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Teenager's Summly News App Dominates App Store Charts

By - Source: TruthDive | B 12 comments

App has garnered over $1 million in funding.

A smartphone app that provides summaries of news stories entered the top 10 chart in Apple's app store just two hours after its release in the United States.

Entitled Summly, the app was by designed by London-based 17-year-old Nick D'Aloisio. The application has received more than $1 million in funding from several investors, with notable supporters including Newscorp owner Rupert Murdoch, Stephen Fry and Tech City CEO Joanna Shields.

The free app utilizes algorithms to process news stories into summaries, with users being able to see the story in full by a swipe. D'Aloisio took time off his school in order to develop his idea.

"We worked hard on an interface that looks like nothing else on iPhone," he told the BBC. "We merged algorithm with beautiful design. It's summarising thousands of articles every minute. I see big visions for the company longer term. We can really become the de-facto format for news on mobile. People are not scrolling through 1,000-word articles - they want snack-sized information."


D'Aloisio appointed Bart Swanson, who managed the roll-out of the world's largest online retailer Amazon into Europe, to chair the firm behind Summly.

Looking towards the future, D'Aloisio wishes to see users making micro-payments in order read some stories in full if they choose to view the whole story. "Traditionally publishers have been confined to a paywall system," he explained. "You can either give away the headline or the full article. But we can really sell the summary level."

He stressed his plans to finish college and proceed to university, but also wants to remain involved in the company. "I'm going to do my best to stay, I'm the founder and it's my vision and I want to see that through."

 

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Top Comments
  • 16 Hide
    ricardok , November 6, 2012 2:42 AM
    Yet you are here commenting it. ;) 
Other Comments
  • 4 Hide
    merikafyeah , November 6, 2012 2:38 AM
    I do something similar with Tom's Hardware. I just read the headlines, and if it has anything to do with smart phones, or Apple, I skip it.
    As you can imagine, I don't read much on Tom's nowadays.
  • 16 Hide
    ricardok , November 6, 2012 2:42 AM
    Yet you are here commenting it. ;) 
  • Display all 12 comments.
  • 5 Hide
    s3anister , November 6, 2012 3:31 AM
    I do something similar with Tom's Hardware. I read every article hoping that they will get better content or at least have proper editing, but they don't.

    As you can imagine, I read too much Tom's nowadays.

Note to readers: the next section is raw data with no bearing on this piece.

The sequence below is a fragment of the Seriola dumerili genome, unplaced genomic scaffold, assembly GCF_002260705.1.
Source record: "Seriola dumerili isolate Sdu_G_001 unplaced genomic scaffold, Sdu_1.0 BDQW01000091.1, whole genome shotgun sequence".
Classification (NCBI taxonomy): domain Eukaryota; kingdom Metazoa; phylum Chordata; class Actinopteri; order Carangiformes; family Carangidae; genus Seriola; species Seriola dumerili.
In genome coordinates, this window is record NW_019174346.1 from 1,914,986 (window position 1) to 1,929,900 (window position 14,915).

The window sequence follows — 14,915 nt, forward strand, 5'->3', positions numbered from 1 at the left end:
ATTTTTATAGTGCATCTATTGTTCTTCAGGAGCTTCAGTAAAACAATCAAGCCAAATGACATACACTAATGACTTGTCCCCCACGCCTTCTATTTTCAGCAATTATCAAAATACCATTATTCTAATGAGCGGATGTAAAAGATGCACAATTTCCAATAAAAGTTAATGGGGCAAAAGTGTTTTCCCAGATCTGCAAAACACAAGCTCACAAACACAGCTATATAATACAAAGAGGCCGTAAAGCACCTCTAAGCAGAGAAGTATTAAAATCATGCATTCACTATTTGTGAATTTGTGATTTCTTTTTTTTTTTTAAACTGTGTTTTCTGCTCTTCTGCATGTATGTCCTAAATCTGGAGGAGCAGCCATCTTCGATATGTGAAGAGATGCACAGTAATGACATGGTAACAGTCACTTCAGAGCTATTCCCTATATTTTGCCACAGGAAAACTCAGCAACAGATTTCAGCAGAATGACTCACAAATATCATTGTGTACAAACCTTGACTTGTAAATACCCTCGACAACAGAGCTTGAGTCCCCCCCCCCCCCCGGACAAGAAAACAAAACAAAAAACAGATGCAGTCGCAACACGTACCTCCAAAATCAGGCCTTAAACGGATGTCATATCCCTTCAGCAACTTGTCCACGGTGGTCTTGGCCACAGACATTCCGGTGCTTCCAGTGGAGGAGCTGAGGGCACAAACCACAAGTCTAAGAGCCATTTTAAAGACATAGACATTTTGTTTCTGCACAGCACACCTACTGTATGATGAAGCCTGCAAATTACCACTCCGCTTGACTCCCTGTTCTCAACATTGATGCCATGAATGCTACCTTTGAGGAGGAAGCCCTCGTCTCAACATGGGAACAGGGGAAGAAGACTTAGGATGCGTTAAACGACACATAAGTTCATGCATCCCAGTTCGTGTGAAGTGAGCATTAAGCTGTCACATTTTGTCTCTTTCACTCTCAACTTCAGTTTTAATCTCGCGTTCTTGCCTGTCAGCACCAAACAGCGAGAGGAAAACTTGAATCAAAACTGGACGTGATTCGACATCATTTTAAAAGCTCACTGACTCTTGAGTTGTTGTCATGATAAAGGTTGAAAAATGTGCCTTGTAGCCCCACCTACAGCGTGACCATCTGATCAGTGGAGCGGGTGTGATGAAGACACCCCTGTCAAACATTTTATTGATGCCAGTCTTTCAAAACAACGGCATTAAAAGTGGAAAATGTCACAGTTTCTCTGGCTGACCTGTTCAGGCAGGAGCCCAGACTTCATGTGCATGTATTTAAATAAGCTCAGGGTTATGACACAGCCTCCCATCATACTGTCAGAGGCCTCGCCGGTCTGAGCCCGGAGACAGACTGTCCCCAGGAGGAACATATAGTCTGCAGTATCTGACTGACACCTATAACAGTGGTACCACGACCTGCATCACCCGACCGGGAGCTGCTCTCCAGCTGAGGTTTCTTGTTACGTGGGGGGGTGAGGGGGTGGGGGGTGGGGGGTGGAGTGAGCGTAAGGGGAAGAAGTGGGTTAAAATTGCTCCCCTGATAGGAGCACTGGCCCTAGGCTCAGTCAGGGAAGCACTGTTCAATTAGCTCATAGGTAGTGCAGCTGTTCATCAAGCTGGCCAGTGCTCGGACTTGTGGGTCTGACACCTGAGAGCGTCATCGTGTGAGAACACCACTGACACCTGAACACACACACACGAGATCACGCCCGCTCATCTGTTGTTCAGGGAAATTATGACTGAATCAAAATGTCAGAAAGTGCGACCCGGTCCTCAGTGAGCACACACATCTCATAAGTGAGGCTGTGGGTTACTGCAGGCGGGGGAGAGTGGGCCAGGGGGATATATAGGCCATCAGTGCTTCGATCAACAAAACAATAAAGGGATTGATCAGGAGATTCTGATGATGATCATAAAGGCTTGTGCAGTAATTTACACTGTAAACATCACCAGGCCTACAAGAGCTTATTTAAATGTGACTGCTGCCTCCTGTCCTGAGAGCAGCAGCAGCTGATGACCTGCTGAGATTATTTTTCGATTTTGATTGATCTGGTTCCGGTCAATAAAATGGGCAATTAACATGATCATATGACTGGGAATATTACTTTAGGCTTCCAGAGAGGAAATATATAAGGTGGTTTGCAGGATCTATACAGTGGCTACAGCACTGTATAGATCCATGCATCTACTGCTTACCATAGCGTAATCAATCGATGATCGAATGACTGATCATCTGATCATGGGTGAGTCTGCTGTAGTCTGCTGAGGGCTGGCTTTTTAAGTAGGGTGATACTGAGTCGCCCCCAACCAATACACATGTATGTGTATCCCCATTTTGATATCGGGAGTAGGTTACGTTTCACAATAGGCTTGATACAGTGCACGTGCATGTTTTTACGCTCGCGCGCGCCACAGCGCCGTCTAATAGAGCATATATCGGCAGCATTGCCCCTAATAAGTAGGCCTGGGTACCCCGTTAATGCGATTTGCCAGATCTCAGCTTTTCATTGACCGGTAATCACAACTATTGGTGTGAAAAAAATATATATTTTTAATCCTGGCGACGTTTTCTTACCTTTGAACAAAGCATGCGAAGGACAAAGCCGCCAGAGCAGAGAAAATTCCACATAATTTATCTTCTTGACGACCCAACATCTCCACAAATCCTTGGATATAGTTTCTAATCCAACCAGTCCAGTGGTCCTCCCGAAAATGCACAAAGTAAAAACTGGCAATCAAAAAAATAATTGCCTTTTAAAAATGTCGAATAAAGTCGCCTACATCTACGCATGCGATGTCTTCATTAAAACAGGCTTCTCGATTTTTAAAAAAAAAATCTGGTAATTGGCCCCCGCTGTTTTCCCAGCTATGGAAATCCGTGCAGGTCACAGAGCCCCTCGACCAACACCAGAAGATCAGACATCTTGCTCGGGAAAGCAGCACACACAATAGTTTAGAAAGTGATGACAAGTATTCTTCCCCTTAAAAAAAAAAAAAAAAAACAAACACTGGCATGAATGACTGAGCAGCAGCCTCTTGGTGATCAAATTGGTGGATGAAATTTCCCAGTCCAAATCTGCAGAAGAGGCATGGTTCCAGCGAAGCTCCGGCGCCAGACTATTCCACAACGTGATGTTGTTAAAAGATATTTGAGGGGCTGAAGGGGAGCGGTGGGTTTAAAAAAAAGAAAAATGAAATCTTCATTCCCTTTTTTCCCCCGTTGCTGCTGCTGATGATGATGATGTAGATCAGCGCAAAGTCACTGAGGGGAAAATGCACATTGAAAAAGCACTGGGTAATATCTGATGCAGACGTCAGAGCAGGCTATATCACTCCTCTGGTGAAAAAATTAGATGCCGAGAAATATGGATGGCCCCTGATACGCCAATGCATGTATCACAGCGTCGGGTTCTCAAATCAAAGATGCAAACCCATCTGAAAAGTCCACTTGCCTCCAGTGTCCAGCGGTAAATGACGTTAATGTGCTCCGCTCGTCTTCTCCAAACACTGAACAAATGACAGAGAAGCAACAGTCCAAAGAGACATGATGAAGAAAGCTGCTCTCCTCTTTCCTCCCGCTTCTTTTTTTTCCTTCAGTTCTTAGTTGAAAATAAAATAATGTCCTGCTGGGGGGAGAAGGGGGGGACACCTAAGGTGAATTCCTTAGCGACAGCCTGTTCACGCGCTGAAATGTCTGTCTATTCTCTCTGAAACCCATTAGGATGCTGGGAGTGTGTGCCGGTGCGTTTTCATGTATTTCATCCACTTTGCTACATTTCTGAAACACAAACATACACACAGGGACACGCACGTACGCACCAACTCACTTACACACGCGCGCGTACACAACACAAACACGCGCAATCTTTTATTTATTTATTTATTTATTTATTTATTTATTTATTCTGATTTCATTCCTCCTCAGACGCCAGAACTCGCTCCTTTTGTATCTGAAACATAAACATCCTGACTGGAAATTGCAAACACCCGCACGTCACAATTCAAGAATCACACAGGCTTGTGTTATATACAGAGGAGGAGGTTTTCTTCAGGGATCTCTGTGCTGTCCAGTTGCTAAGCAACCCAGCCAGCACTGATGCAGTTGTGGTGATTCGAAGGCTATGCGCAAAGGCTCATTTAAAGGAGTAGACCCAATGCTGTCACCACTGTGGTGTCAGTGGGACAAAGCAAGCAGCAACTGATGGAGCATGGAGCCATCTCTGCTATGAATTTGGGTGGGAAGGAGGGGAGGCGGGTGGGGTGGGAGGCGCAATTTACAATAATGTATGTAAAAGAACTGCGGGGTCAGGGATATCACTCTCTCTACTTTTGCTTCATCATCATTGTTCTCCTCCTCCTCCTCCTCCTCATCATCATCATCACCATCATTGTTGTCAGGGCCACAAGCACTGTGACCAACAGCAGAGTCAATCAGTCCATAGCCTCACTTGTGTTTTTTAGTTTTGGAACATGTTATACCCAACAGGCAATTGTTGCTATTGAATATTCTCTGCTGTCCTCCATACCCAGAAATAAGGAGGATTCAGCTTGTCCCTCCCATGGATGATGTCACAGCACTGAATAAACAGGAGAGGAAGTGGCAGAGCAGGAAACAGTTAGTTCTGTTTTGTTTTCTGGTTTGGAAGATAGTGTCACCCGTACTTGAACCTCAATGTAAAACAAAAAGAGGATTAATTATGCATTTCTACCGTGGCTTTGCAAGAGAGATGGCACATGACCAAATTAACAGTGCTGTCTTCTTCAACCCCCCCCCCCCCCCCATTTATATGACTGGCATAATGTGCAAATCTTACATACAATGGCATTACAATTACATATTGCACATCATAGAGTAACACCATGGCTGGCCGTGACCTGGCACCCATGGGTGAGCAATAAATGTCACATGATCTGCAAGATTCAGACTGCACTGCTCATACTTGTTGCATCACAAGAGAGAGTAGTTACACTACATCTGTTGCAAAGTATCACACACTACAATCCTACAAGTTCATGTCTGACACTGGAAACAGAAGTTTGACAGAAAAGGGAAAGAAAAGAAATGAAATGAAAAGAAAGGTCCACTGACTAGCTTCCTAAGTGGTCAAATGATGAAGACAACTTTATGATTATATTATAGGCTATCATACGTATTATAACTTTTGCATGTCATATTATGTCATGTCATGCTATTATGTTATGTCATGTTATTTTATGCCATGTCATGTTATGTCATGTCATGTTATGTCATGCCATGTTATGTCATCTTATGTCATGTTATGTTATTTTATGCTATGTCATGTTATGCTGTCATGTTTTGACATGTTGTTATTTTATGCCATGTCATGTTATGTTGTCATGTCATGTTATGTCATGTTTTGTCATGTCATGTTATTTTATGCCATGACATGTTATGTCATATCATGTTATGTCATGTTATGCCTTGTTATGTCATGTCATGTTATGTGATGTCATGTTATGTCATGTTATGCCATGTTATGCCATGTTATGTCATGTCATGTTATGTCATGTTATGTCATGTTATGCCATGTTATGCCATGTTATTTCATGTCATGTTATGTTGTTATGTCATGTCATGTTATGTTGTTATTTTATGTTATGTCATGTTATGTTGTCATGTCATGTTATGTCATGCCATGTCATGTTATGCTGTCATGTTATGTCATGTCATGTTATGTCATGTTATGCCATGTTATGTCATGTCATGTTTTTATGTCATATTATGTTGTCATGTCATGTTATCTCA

• 2 Hide
    abbadon_34 , November 6, 2012 3:42 AM
    I just dont care
  • 0 Hide
    Pyree , November 6, 2012 4:10 AM
    My phones has something like that since day one. I don't understand what this fuzz is all about.
  • 0 Hide
    castle songbird , November 6, 2012 4:16 AM
    I don't even know how to read.
  • 2 Hide
    toxteth , November 6, 2012 4:47 AM
    He's made the iphone look like a Windows 8 phone :-)...iphones must not have such a summerising function built in, but to invest 1 million in such an app...some people have too much money and not enough sense...
  • 3 Hide
    aftcomet , November 6, 2012 5:02 AM
    I'm pretty sure Google Reader already does this.
  • 1 Hide
    Solandri , November 6, 2012 9:31 AM
    PyreeMy phones has something like that since day one. I don't understand what this fuzz is all about.
    The fuss is apparently that some big names in the media industry are backing it. The media industry has been unhappy about consolidators like Google News summarizing their stories in exchange for sending traffic their way. For some reason they believe that others should send traffic their way, and pay them for it.

    So now they've helped fund a startup which does exactly that for mobile devices. And they're using their influence to push stories about what sounds like an otherwise unremarkable app in order to make it popular. They probably have the long-term hope that if this is successful, they can threaten to cut off other news summary services to coerce them into paying. (Not saying this idea makes any sense; just saying that's probably what they're thinking.)
  • 1 Hide
    frank_drebin , November 6, 2012 1:55 PM
    whats with weird app names. WTF is summly? no proper words left in english vocabulary anymore
  • 1 Hide
    ddpruitt , November 6, 2012 3:12 PM
    Quote:
    The free app utilizes algorithms to process news stories into summaries


    IE it takes the title of articles and displays them together. How in the world did he get $1M worth of backing for this??

    And for a Teenager supposedly developing it I see a lot of "We"s in his dev process.
  • 1 Hide
    fracture , November 6, 2012 5:05 PM
    LoL, micro transactions to read the whole article haha
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